Recent studies suggest that many Catholics do not believe that the Eucharist is the Body of Christ.
But there is someone who has no doubt about it—Satan.
He knows that what looks like bread on Catholic altars and in tabernacles is really the Body of his Crucified and Risen Vanquisher, Jesus Christ. He knows that in this sacrament, Christ unites his faithful to himself. He knows the Eucharist is food for our journey to heaven. He knows that the Body of Christ binds the Church in love, making her triumph over the gates of hell. And he hates it.
So Satan battles against the Eucharist with all the foolish might with which he fought God’s angels when he first rebelled. He persecutes the Eucharist with the envy and anger with which he went after Christ in the temptations and the Passion.
The Enemy usually does battle by spreading lies about the Eucharist—“It’s just a symbol”; “Anyone can receive Communion any which way”; “Missed Mass? No big deal . . . God understands”; “It’s useless to sit and pray an hour before a piece of bread.” The devil is thrilled by our doubts, our disbelief, our irreverence, and our negligence toward the Eucharist. He loves to deprive us of the riches of the sacrament.
But Satan sees Christ patiently waiting for us to worship and receive his Body. He sees Jesus quietly turning hearts back toward him, bringing Catholics back to Confession and Communion, adding believers to the Church. He sees the Church—her saints and her sinners—offering Holy Mass daily, praying by tabernacles, adoring her Eucharistic Lord. He sees that the Real Presence extends the victory of the Cross.
This infuriates him and sometimes he lashes out violently. Up and down the history of the Church and even today, the devil inspires some wretched sinners to do violence to the Blessed Sacrament. These horrible acts display in human hearts Satan’s hatred for God and for God’s Church.
An anecdote from Catherine Doherty brought these truths home to me. In the late 1930s, Catherine was sent to Europe as a journalist for a Catholic paper, assigned to report on the state of the Church. One of her stops was Spain, then in the midst of its fratricidal civil war. She and an Irish-American correspondent visited a town the Falangists had just recaptured from the communists. Catherine writes:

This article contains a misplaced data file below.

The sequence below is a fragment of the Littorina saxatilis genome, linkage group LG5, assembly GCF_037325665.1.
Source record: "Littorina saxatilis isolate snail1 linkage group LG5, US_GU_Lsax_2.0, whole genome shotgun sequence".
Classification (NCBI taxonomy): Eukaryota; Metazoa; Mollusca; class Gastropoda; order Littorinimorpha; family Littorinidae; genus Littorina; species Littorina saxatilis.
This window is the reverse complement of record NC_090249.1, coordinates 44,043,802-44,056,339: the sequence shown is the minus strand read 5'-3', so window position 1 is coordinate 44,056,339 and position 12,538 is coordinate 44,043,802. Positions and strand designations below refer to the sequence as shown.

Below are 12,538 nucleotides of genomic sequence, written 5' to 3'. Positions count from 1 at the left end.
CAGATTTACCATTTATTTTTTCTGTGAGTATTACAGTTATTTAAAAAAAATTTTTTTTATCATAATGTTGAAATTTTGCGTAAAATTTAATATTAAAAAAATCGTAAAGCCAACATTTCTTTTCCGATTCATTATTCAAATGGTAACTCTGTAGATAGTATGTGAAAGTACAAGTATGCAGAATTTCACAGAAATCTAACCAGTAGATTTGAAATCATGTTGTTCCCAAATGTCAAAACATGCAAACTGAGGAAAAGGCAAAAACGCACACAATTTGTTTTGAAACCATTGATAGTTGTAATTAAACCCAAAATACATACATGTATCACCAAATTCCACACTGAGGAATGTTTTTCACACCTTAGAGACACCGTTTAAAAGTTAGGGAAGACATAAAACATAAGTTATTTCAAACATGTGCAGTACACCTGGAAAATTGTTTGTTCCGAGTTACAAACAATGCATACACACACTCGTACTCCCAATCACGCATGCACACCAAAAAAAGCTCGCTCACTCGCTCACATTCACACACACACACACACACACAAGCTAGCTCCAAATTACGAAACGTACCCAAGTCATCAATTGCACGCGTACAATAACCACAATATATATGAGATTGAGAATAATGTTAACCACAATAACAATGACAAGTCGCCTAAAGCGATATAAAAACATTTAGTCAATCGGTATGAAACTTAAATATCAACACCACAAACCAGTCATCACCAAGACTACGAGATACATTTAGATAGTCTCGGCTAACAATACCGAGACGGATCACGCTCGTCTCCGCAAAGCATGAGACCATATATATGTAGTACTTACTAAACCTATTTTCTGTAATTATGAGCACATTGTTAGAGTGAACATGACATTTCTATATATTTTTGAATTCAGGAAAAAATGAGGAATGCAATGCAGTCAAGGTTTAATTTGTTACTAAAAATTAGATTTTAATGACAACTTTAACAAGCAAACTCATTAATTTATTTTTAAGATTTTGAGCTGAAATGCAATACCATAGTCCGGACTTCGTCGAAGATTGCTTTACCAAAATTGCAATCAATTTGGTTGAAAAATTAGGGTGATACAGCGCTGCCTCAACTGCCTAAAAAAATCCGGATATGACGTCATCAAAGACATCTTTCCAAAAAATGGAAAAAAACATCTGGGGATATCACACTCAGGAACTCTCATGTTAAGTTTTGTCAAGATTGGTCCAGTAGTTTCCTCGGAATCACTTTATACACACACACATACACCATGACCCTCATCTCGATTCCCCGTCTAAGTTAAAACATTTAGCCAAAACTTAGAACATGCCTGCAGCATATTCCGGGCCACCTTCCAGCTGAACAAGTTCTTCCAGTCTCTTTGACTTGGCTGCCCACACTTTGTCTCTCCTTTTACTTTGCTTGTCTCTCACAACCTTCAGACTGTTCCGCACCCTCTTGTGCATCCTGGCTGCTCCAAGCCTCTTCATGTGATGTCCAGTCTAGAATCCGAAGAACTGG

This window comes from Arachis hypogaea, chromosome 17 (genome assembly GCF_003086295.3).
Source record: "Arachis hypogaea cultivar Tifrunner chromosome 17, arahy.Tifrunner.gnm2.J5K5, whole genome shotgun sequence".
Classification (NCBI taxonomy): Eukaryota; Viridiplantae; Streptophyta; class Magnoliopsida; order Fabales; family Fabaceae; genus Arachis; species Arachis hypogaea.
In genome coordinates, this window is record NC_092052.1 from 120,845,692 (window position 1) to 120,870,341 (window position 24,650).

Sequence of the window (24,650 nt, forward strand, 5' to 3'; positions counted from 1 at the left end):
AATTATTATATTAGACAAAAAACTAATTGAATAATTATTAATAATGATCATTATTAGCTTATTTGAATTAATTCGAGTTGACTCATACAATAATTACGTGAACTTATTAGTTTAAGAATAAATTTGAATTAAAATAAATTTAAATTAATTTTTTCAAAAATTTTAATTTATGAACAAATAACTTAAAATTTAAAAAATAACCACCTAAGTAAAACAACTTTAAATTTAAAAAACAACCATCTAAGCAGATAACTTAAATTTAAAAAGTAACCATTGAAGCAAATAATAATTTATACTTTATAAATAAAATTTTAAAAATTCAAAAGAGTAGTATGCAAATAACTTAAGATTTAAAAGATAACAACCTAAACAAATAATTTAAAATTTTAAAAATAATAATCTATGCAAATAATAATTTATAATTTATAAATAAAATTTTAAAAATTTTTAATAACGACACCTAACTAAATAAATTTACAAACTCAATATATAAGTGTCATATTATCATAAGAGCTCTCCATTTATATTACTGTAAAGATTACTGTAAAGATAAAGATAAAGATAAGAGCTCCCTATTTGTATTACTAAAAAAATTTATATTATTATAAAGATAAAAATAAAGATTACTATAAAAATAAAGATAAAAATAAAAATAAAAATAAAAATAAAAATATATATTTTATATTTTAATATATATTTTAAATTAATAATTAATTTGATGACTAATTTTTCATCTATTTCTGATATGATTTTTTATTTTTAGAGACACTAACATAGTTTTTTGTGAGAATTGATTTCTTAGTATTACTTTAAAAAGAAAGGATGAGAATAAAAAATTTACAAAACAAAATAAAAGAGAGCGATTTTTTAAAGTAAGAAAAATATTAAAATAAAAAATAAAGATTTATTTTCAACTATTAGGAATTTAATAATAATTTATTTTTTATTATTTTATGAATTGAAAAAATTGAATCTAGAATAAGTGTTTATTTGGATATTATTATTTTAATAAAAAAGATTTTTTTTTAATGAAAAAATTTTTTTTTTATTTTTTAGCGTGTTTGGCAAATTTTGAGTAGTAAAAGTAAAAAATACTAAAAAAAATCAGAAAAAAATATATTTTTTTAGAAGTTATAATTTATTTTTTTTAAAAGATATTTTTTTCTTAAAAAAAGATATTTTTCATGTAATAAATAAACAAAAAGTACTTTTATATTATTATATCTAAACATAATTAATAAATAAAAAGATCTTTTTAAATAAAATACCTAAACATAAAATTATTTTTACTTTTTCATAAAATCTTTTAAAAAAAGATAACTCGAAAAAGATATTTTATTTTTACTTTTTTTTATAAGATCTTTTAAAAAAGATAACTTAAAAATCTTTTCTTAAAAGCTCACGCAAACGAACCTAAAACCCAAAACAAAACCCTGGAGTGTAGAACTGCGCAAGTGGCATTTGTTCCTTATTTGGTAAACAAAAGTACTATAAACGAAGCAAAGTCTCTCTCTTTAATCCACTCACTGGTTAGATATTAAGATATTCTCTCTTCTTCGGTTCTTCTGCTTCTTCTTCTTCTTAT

In Brunette I encountered absolute horror. In the first church we entered, we saw a large ciborium on the altar in which consecrated hosts were inserted in feces. My friend exploded! With his handkerchief he removed the hard feces and put the ciborium back into the tabernacle. He was a Catholic, and he wept like a baby beside the desecrated altar. His face was just covered with tears. I couldn’t cry because I was beyond crying. (Fragments of my Life, 123)
Upon leaving the church, Catherine and her companion saw two other horrors. They first came to a cemetery where the corpses of deceased Carmelite friars and nuns were disinterred and desecrated in unspeakable ways. Then they visited a hospital where they saw a young Carmelite nun dying after having been horribly violated by communist soldiers. Catherine’s descriptions of these scenes are too graphic to include in this piece. But one sentence captures her experiences: “It was a kind of surrealistic hell, and it remains etched forever in my mind” (Fragments of my Life, 123).
Catherine and her friend encountered Satan’s wicked anger toward Christ in the Eucharist and toward those consecrated to adore and serve him. Overwhelmed by sorrow, they prayed for those sinners who had been the devil’s pawns in these blasphemous attacks. These events stayed with Catherine as an image of the devil’s war on the true Body of Christ in the Eucharist and his Mystical Body, the Church.
Reflecting on the devil’s hatred for the Body of Christ, we should pray for a deeper faith in it. If Satan hates this sacrament so much, God must work great good through it. We should sorrow, pray, and do penance for those who don’t know Christ’s presence in this Sacrament, who ignore or ridicule or even attack it. Above all, we should let ourselves be drawn to the love of the Crucified and risen Christ present in the Eucharist. For no matter what the devil thinks he can do against Christ’s Body, nothing will separate us from the love of Christ.
This article was written by Br. Josemaría Guzmán-Domínguez, O.P.